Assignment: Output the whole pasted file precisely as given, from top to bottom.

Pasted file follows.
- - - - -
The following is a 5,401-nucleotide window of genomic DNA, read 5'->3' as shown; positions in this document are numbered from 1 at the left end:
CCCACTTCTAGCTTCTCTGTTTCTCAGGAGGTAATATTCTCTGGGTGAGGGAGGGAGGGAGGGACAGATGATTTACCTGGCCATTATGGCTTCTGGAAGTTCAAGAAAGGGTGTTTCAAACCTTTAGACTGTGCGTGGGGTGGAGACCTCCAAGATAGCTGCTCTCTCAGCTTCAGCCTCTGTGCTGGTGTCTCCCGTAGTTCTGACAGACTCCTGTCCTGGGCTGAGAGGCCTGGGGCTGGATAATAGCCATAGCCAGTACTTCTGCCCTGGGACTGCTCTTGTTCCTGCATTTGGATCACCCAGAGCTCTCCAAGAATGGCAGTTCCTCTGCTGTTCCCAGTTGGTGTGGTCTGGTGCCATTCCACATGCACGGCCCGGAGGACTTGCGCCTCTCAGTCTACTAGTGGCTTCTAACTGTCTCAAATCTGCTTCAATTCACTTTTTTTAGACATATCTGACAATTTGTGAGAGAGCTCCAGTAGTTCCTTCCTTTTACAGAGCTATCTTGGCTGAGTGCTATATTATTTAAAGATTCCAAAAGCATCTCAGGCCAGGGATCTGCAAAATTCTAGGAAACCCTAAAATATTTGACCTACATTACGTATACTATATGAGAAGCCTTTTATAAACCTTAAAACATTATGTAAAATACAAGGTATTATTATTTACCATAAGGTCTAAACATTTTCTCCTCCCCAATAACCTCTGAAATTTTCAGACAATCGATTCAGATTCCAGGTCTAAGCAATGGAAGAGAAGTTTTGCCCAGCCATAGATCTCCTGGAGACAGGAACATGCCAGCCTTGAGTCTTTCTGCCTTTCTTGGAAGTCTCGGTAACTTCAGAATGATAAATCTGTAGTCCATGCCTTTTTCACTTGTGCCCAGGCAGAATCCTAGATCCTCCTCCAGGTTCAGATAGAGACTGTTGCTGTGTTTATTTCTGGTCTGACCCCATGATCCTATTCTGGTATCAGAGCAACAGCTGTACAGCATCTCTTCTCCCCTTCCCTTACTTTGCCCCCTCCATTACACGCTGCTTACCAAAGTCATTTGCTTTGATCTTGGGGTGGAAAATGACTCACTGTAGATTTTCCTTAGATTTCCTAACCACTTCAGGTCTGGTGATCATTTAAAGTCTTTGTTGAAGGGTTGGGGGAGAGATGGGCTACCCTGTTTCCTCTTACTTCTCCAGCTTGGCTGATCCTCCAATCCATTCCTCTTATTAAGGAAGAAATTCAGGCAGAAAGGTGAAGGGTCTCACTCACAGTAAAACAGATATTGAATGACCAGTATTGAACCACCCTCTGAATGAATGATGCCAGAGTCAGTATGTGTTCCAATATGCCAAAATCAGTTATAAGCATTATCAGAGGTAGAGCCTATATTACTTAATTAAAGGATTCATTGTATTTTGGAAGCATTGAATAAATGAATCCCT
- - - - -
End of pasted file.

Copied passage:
The following is a 5,401-nucleotide window of genomic DNA, read 5'->3' as shown; positions in this document are numbered from 1 at the left end:
CCCACTTCTAGCTTCTCTGTTTCTCAGGAGGTAATATTCTCTGGGTGAGGGAGGGAGGGAGGGACAGATGATTTACCTGGCCATTATGGCTTCTGGAAGTTCAAGAAAGGGTGTTTCAAACCTTTAGACTGTGCGTGGGGTGGAGACCTCCAAGATAGCTGCTCTCTCAGCTTCAGCCTCTGTGCTGGTGTCTCCCGTAGTTCTGACAGACTCCTGTCCTGGGCTGAGAGGCCTGGGGCTGGATAATAGCCATAGCCAGTACTTCTGCCCTGGGACTGCTCTTGTTCCTGCATTTGGATCACCCAGAGCTCTCCAAGAATGGCAGTTCCTCTGCTGTTCCCAGTTGGTGTGGTCTGGTGCCATTCCACATGCACGGCCCGGAGGACTTGCGCCTCTCAGTCTACTAGTGGCTTCTAACTGTCTCAAATCTGCTTCAATTCACTTTTTTTAGACATATCTGACAATTTGTGAGAGAGCTCCAGTAGTTCCTTCCTTTTACAGAGCTATCTTGGCTGAGTGCTATATTATTTAAAGATTCCAAAAGCATCTCAGGCCAGGGATCTGCAAAATTCTAGGAAACCCTAAAATATTTGACCTACATTACGTATACTATATGAGAAGCCTTTTATAAACCTTAAAACATTATGTAAAATACAAGGTATTATTATTTACCATAAGGTCTAAACATTTTCTCCTCCCCAATAACCTCTGAAATTTTCAGACAATCGATTCAGATTCCAGGTCTAAGCAATGGAAGAGAAGTTTTGCCCAGCCATAGATCTCCTGGAGACAGGAACATGCCAGCCTTGAGTCTTTCTGCCTTTCTTGGAAGTCTCGGTAACTTCAGAATGATAAATCTGTAGTCCATGCCTTTTTCACTTGTGCCCAGGCAGAATCCTAGATCCTCCTCCAGGTTCAGATAGAGACTGTTGCTGTGTTTATTTCTGGTCTGACCCCATGATCCTATTCTGGTATCAGAGCAACAGCTGTACAGCATCTCTTCTCCCCTTCCCTTACTTTGCCCCCTCCATTACACGCTGCTTACCAAAGTCATTTGCTTTGATCTTGGGGTGGAAAATGACTCACTGTAGATTTTCCTTAGATTTCCTAACCACTTCAGGTCTGGTGATCATTTAAAGTCTTTGTTGAAGGGTTGGGGGAGAGATGGGCTACCCTGTTTCCTCTTACTTCTCCAGCTTGGCTGATCCTCCAATCCATTCCTCTTATTAAGGAAGAAATTCAGGCAGAAAGGTGAAGGGTCTCACTCACAGTAAAACAGATATTGAATGACCAGTATTGAACCACCCTCTGAATGAATGATGCCAGAGTCAGTATGTGTTCCAATATGCCAAAATCAGTTATAAGCATTATCAGAGGTAGAGCCTATATTACTTAATTAAAGGATTCATTGTATTTTGGAAGCATTGAATAAATGAATCCCT